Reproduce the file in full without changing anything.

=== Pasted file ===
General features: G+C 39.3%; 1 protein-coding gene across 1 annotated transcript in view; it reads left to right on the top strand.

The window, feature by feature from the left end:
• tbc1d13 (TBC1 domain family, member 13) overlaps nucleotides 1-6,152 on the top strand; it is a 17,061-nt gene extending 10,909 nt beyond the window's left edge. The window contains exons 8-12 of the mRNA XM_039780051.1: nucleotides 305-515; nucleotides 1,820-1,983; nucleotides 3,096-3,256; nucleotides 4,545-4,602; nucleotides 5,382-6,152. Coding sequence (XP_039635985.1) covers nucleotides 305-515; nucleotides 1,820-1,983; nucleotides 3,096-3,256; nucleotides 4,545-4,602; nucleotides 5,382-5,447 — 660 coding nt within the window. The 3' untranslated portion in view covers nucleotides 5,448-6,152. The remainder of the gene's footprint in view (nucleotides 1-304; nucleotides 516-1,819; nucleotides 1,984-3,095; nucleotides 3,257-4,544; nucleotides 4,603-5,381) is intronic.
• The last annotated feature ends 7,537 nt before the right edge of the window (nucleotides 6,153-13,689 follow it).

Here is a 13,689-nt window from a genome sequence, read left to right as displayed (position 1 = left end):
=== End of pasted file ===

General features: G+C 39.3%; 1 protein-coding gene across 1 annotated transcript in view; it reads left to right on the top strand.

The window, feature by feature from the left end:
• tbc1d13 (TBC1 domain family, member 13) overlaps nucleotides 1-6,152 on the top strand; it is a 17,061-nt gene extending 10,909 nt beyond the window's left edge. The window contains exons 8-12 of the mRNA XM_039780051.1: nucleotides 305-515; nucleotides 1,820-1,983; nucleotides 3,096-3,256; nucleotides 4,545-4,602; nucleotides 5,382-6,152. Coding sequence (XP_039635985.1) covers nucleotides 305-515; nucleotides 1,820-1,983; nucleotides 3,096-3,256; nucleotides 4,545-4,602; nucleotides 5,382-5,447 — 660 coding nt within the window. The 3' untranslated portion in view covers nucleotides 5,448-6,152. The remainder of the gene's footprint in view (nucleotides 1-304; nucleotides 516-1,819; nucleotides 1,984-3,095; nucleotides 3,257-4,544; nucleotides 4,603-5,381) is intronic.
• The last annotated feature ends 7,537 nt before the right edge of the window (nucleotides 6,153-13,689 follow it).

Here is a 13,689-nt window from a genome sequence, read left to right as displayed (position 1 = left end):